Use of Advance Directives for Nursing Home Residents in the Emergency Department

Published in: The American Journal of Hospice and Palliative Care, v. 25, no. 3, June/July 2008, p. 179-183

Posted on RAND.org on December 31, 2007

by Robin M. Weinick, Susan R. Wilcox, Elyse R. Park, Richard T. Griffey, Joel S. Weissman

Read More

Access further information on this document at The American Journal of Hospice and Palliative Care

This article was published outside of RAND. The full text of the article can be found at the link above.

Documented requests can ensure that patients' end-of-life care preferences are implemented, particularly in emergent circumstances. This study a) compared information on advance directives found in different sources of documentation in the hospital record of nursing home patients admitted through the emergency department and b) assessed emergency department clinicians' perceptions of how end-of-life care requests are communicated to them. Seven potential sources of documentation were reviewed in the medical records of 40 patients, and semistructured interviews were conducted with 10 emergency department clinicians. The authors found little concordance among sources of advance directive documentation. Our results suggest variability in documentation for nursing home patients on transfer to the emergency department, and that emergency department clinicians experience substantial difficulty in reliably obtaining information about advance directives. As treatment may vary based solely on available documentation, such information gaps may decrease the likelihood of adherence in the emergency department to patients' previously expressed care preferences.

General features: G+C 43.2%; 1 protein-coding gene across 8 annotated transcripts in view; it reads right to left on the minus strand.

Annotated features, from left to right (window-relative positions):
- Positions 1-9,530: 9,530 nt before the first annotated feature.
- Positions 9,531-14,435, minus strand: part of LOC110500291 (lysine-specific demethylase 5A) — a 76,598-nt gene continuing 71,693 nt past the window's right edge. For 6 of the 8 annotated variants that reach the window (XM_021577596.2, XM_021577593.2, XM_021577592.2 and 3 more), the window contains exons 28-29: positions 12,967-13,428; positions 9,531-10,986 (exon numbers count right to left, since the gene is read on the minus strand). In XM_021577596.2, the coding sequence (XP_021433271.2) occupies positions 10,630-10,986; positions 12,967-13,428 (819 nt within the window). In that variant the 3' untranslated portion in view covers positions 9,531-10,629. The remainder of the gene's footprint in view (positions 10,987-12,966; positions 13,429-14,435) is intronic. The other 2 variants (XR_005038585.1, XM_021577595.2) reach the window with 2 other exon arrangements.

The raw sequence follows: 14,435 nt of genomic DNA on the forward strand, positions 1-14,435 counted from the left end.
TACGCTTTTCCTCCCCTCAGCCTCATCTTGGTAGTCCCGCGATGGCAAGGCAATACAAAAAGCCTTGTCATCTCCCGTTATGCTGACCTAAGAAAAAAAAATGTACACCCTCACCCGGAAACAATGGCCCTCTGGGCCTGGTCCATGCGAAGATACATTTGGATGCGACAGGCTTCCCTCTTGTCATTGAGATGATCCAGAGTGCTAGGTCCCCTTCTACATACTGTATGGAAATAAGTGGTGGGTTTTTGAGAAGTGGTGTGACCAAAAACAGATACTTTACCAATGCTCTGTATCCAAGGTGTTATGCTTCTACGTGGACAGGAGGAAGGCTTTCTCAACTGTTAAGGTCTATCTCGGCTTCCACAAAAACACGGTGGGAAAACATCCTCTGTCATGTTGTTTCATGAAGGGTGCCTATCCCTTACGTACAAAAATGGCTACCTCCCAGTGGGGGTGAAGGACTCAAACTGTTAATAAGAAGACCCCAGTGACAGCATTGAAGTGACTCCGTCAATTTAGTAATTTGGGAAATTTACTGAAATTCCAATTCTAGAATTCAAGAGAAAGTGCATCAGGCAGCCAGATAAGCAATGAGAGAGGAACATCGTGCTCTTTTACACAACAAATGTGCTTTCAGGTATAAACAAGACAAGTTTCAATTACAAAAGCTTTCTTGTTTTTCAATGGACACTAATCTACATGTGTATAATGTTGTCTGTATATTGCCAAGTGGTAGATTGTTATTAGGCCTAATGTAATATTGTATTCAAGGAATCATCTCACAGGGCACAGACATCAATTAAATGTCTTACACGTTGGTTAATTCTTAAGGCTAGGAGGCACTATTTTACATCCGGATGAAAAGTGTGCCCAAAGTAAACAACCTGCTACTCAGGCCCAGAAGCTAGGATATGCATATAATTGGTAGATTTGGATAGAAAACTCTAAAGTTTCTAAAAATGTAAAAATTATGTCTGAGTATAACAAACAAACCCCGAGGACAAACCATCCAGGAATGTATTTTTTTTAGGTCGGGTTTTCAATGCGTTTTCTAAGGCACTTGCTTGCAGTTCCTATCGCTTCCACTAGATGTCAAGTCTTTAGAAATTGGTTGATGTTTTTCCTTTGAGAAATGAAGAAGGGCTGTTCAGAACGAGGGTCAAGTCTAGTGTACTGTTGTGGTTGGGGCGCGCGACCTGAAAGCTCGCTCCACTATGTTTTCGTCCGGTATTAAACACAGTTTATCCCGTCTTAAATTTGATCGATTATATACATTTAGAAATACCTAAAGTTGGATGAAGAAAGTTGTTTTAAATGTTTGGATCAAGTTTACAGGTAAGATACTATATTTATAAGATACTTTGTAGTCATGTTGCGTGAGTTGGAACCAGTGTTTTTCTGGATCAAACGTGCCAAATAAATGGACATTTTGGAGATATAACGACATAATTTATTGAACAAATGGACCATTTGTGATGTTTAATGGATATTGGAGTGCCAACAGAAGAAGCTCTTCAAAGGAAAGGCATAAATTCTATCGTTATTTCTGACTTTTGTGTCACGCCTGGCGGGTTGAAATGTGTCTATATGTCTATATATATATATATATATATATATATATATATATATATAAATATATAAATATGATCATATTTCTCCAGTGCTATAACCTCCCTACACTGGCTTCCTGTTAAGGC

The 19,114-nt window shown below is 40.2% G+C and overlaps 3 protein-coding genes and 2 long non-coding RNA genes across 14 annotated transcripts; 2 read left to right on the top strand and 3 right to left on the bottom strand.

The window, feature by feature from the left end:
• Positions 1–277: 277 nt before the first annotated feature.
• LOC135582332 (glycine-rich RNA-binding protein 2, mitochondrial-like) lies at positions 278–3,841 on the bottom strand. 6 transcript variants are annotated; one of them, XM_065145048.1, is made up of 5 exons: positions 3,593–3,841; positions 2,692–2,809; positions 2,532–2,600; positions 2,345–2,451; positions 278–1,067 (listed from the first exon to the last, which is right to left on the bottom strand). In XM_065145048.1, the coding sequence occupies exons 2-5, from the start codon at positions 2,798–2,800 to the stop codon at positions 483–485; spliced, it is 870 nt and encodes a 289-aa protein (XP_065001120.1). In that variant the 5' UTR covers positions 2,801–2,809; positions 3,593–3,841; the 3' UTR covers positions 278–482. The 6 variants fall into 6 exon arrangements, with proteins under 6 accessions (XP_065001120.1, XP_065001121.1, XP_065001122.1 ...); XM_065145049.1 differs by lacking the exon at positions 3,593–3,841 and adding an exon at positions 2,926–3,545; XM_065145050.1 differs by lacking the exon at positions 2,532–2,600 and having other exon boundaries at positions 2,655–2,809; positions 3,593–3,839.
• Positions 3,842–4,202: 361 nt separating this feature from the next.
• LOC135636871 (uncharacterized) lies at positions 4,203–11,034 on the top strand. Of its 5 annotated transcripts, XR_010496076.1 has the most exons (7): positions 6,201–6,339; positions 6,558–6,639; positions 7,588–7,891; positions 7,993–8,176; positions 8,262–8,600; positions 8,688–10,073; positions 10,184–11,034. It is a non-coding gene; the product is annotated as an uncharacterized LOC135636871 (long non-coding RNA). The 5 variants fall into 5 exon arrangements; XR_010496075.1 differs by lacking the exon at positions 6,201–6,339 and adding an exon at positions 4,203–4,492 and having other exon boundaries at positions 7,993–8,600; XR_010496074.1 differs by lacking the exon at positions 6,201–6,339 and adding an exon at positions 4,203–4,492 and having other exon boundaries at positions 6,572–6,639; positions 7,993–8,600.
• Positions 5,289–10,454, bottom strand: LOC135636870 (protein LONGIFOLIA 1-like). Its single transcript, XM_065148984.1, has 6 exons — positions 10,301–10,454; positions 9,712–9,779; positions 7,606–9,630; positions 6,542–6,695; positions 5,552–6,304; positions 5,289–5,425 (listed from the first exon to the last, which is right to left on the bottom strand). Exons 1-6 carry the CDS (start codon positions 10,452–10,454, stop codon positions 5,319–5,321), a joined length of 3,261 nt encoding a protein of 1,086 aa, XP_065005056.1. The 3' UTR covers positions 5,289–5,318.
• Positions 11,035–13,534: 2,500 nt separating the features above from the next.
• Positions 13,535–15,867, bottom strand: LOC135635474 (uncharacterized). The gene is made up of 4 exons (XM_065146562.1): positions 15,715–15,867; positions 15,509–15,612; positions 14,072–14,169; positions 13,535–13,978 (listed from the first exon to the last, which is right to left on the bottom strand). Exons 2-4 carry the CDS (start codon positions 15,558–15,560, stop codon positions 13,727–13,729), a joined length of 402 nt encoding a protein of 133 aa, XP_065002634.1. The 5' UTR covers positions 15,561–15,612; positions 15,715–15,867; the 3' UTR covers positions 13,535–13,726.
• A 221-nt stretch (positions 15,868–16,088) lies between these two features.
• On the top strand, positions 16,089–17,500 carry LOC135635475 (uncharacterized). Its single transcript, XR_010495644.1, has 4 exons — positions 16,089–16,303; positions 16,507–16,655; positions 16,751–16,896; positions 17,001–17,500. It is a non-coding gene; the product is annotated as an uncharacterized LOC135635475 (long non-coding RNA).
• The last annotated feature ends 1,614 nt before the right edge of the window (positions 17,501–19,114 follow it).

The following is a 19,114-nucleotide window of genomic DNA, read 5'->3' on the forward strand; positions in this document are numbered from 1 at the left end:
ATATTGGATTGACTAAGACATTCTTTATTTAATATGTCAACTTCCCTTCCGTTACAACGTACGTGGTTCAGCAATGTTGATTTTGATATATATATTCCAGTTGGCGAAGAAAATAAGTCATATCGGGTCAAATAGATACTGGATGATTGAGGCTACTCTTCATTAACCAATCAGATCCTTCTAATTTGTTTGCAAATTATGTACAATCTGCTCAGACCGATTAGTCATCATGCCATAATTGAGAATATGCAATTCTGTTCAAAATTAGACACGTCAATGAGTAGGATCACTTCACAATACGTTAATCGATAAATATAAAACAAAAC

This report is part of the RAND Corporation External publication series. Many RAND studies are published in peer-reviewed scholarly journals, as chapters in commercial books, or as documents published by other organizations.

Our mission to help improve policy and decisionmaking through research and analysis is enabled through our core values of quality and objectivity and our unwavering commitment to the highest level of integrity and ethical behavior. To help ensure our research and analysis are rigorous, objective, and nonpartisan, we subject our research publications to a robust and exacting quality-assurance process; avoid both the appearance and reality of financial and other conflicts of interest through staff training, project screening, and a policy of mandatory disclosure; and pursue transparency in our research engagements through our commitment to the open publication of our research findings and recommendations, disclosure of the source of funding of published research, and policies to ensure intellectual independence. For more information, visit www.rand.org/about/principles.

The RAND Corporation is a nonprofit institution that helps improve policy and decisionmaking through research and analysis. RAND's publications do not necessarily reflect the opinions of its research clients and sponsors.